More Fruit From The Seeds Of Promise


There is a Johnny Appleseed result that comes from the establishment of a Promise.

Kalamazoo Promise has hatched more than a dozen programs in the state of Michigan. Earlier this year Cities of Promise featured the Braddock Promise, which is an initiative following the lead of the nearby Pittsburgh Promise. New Haven Promise was the first of its kind in New England and Hartford will join the Promise Nation next year.

Now Illinois is a hot spot for Promise with Harper College announcing last week that its new Promise Scholarship will be serving public high school students in the Northwest suburbs of Chicago starting in 2019.

Chicago’s STAR Scholarship received a lot of attention in recent months when it was heavily cited during President Barack Obama’s push for America’s Promise, which would open up community college as an extension of high school.

But Illinois has also been home to two other community college Promise programs — one in Peoria and the other in Galesburg. And the Peoria Promise appears to be the model for the Harper College initiative.

A quick look at the perimeters show that the program will be rather inclusive as it relates to high school grades, but tight in its requirements for both attendance and community service. Once enrolled as a tuition-free scholar at Harper, there will still be service expectations as well as increasing minimums of grade-point success.

“A college credential has never been more crucial to success than in today’s 21st century economy,” Harper President Dr. Kenneth Ender said. “This program has the potential to positively impact not only deserving and motivated students, but the entire region by presenting employers with an educated and skilled workforce.”

The school’s board of trustees has set aside $5 million from the general fund and the school has also secured another $1 million in donations so far while Motorola Solutions Chairman & CEO Greg Brown and his wife, Anna, are chairing a campaign to raise $10 million to fund the program into the future.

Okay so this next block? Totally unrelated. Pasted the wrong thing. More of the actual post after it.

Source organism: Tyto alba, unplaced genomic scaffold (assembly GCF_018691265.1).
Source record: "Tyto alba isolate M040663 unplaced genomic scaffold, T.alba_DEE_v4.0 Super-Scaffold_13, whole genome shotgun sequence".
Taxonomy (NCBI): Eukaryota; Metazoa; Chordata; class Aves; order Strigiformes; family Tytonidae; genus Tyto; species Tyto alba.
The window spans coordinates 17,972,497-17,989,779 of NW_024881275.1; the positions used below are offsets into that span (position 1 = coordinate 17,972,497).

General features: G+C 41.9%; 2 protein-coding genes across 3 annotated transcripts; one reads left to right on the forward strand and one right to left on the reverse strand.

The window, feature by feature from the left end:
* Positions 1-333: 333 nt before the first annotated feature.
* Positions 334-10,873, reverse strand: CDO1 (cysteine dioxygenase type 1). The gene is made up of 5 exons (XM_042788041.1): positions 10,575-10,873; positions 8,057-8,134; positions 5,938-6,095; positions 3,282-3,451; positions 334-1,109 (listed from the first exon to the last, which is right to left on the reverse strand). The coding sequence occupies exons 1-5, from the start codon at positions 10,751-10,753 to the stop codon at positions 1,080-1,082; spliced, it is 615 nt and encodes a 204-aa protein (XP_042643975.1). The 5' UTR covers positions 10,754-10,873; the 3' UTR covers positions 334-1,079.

Harper College — perhaps best known as the alma mater of Academy Award winner Marlee Matlin — is located in the Village of Palatine about 25 miles from downtown Chicago.

Crowdsourcing For His Kids


In so many ways, John Fetterman is an unlikely mayor of a struggling old steel town outside of Pittsburgh. First of all, he doesn’t necessarily strike one as mayoral. He stands 6-foot-8, weighs 350 pounds, sports a goatee and has a fondness for tattoos.

He isn’t even from hardscrabble Braddock, Pa., but was drawn there in 2001 to work for AmeriCorps after earning his master’s in public policy from Harvard (yeah, that Harvard). Fetterman’s first assignment was getting young people to earn their GEDs. He became the Mayor of Braddock in 2005 (by a single vote) and has held the position ever since.

He has the town’s ZIP code, 15104, tattooed on his left forearm and gets inked on the right arm with the date of every murder that takes place in Braddock. He is uniquely down for his town, which includes being arrested for protesting — and refusing to leave private property — when his town’s hospital was shuttered.

Fetterman is tied to his town’s 16-to-24 age group and all those who have passed through that age range since his arrival. And when the Pittsburgh Promise was announced, he made it a goal to bring that kind of commitment to his town, where population has been dropped for decades.

Fetterman founded Braddock Redux, which intends to mobilize teens and young adults to build a better Braddock and create opportunities. Now, under that umbrella organization, he has launched the Braddock Promise.

Money is the issue, it is always the issue. His solution? Crowdfunding. Fetterman’s goal is to raise $250,000 and, to date, the initiative has yet to raise its first one percent toward the goal, but the vision to change outcomes in Braddock isn’t a sprint. It’s more like a marathon.

“We want to give students an incentive to continue to go to school and get good grades,” Mr. Fetterman said. “It isn’t a hypothesis or theory, this is what works, and we want to bring it to Braddock. Why wouldn’t you want to be able to tap into the population that is coming out of Woodland Hills that doesn’t have the advantages of someone living in Squirrel Hill?”

A wise man wouldn’t bet against Braddock or Fetterman. In fact, he’d instead watch and learn.